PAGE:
3. Your losses were sufficient to overcome reductions required by the IRS.
The IRS requires several "reductions" in order to claim casualty losses on your tax forms. The first is that effective December 31, 2009 you must subtract $100 from the total loss amount. This is referred to as the $100 loss limit.
Second, you must reduce the amount by 10 percent of your adjusted gross income (AGI) or adjusted gross income. For example, if your AGI is $25,000 and your insurance company paid for all of the losses you incurred as a result of flooding except $3,100 you would first subtract $100 and then reduce that amount by $2500. The amount you could deduct as a loss would be $500.
4. You must itemize.
As it now stands, you must itemize your taxes in order to claim the deduction. If you normally don't itemize, but have a large casualty loss you can calculate your taxes both ways to figure out which one gives you the lowest tax bill. Contact us if you need assistance figuring out which method is best for your circumstances.
Tax Relief for Homeowners and Businesses
The IRS often provides tax relief for those affected by natural disasters such as the individuals and businesses impacted by the recent severe storms, flooding, landslides and mudslides in Colorado. The tax relief postpones certain tax filing and payment deadlines to Dec. 2, 2013. It includes corporations and businesses that previously obtained an extension until Sept. 16, 2013, to file their 2012 returns and individuals and businesses that received a similar extension until Oct. 15. It also includes the estimated tax payment for the third quarter of 2013, which would normally be due Sept. 16.Certain taxpayers in the counties of Adams, Boulder, Larimer and Weld will receive tax relief, and other locations may be added in coming days following additional damage assessments by the Federal Emergency Management Agency (FEMA). If you've been affected by a natural disaster, please call our office. We'll help you figure out when your tax payments are due.
Tax Relief Tips
The IRS also states that you have two options when it comes to deducting casualty losses on your tax returns. You can deduct the losses in the year in which they occurred or claim them for the prior year's return. So if you were affected by a natural disaster this year you can claim your losses on your 2013 tax return or amend your 2012 tax return and deduct your losses. If you choose to deduct losses on your 2012 tax return, then you have one year from the date the tax return was due to file it.
Confused about whether you qualify for tax relief after a recent natural disaster? Give us a call. We'll help you figure out the best way to handle casualty losses related to hurricanes and other natural disasters.
October 1, 2013 marked the first day of the shutdown of the federal government--the first since 1995-1996. Without a clear idea of how long this "lapse in appropriations" is expected to continue, here's a look at how taxpayers are affected.
During the shutdown, approximately 86,000 IRS employees have been furloughed and IRS operations are limited. Despite this, tax law remains in effect, and in that respect it's "business as usual."
Individuals and businesses should keep filing their tax returns and making deposits with the IRS, as they are required to do so by law. All other tax deadlines remain in effect, including those covering individuals, corporations, partnerships and employers. The regular payroll tax deadlines remain in effect as well.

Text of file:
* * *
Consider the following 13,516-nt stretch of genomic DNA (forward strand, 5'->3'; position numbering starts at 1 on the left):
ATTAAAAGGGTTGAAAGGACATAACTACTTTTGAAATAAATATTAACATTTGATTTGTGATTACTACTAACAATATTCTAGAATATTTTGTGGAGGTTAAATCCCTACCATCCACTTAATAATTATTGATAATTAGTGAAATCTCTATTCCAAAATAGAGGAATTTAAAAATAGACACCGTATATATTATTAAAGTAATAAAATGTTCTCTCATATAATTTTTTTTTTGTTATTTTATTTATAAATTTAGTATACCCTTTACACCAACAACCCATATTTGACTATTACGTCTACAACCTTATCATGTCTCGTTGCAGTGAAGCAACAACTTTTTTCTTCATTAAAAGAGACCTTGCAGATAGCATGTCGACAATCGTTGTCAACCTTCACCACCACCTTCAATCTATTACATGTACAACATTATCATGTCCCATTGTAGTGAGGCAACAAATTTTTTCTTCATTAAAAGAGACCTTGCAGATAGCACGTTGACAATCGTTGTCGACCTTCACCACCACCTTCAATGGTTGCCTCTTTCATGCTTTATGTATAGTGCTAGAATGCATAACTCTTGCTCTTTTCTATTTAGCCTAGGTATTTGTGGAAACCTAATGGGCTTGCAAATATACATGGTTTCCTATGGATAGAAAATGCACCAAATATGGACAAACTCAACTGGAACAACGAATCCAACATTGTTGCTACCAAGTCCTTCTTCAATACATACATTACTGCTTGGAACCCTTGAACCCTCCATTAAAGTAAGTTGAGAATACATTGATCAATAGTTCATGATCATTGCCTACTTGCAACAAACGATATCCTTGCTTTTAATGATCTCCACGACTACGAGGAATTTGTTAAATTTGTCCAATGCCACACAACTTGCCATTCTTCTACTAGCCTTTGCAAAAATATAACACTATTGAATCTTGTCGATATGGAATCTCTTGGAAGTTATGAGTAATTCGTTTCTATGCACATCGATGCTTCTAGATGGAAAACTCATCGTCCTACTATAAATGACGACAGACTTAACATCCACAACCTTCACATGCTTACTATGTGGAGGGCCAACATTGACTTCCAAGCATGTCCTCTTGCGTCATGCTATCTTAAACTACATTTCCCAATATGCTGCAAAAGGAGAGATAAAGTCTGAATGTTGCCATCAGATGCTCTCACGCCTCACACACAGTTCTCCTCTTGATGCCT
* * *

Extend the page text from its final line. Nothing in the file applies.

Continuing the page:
Where's My Refund?
Although the IRS will accept and process all tax returns with payments, it is unable to issue refunds during the shutdown. Tax refunds will not be issued until normal government operations resume. This includes the "Where's my refund?" service.
October 15 Tax Filing Deadline
Individuals who requested an extension of time to file should file their returns by October 15, 2013. According to the IRS, more than 12 million taxpayers requested an automatic six-month extension this year, but have yet to file.
Members of the military and others serving in Afghanistan or other combat zone localities typically have until at least 180 days after they leave the combat zone to both file returns and pay any taxes due. People with extensions in parts of Colorado affected by severe storms, flooding, landslides and mudslides also have more time, until Dec. 2, 2013, to file and pay.
Taxpayers are urged to file electronically, because most of these returns will be processed automatically. You can file your tax return electronically or on paper--although the processing of paper returns will be delayed until full government operations resume. Payments accompanying paper tax returns will still be accepted as the IRS receives them.
Tax software companies, tax practitioners and Free File will remain available to assist with taxes and continue to accept and file tax returns.
For taxpayers seeking assistance, only the automated applications on the regular 800-829-1040 telephone line will remain open.
The IRS website, www.IRS.gov, will remain available, although some interactive features may not be available.
Individual taxpayers are still able obtain to tax transcript using the automated process. Transcripts will be sent to their address of record within 5 to 10 calendar days. Please note however, that during the shutdown transcript requests by third parties, such as financial institutions, cannot be processed through the Return and Income Verification Services and Income Verification Express Service. These processes are not automated and require actions by IRS employees, are not available due to the current lapse in government appropriations.
Levies and Liens
During the shutdown, no levies or liens--either those generated systemically or those manually generated by employees--will be issued; however, taxpayers may still receive levy or lien correspondence with October mailing dates. These notices were printed before IRS shut down operations were fully complete. It is standard practice for these notices to be printed with a future date to allow for mailing time to reach taxpayers.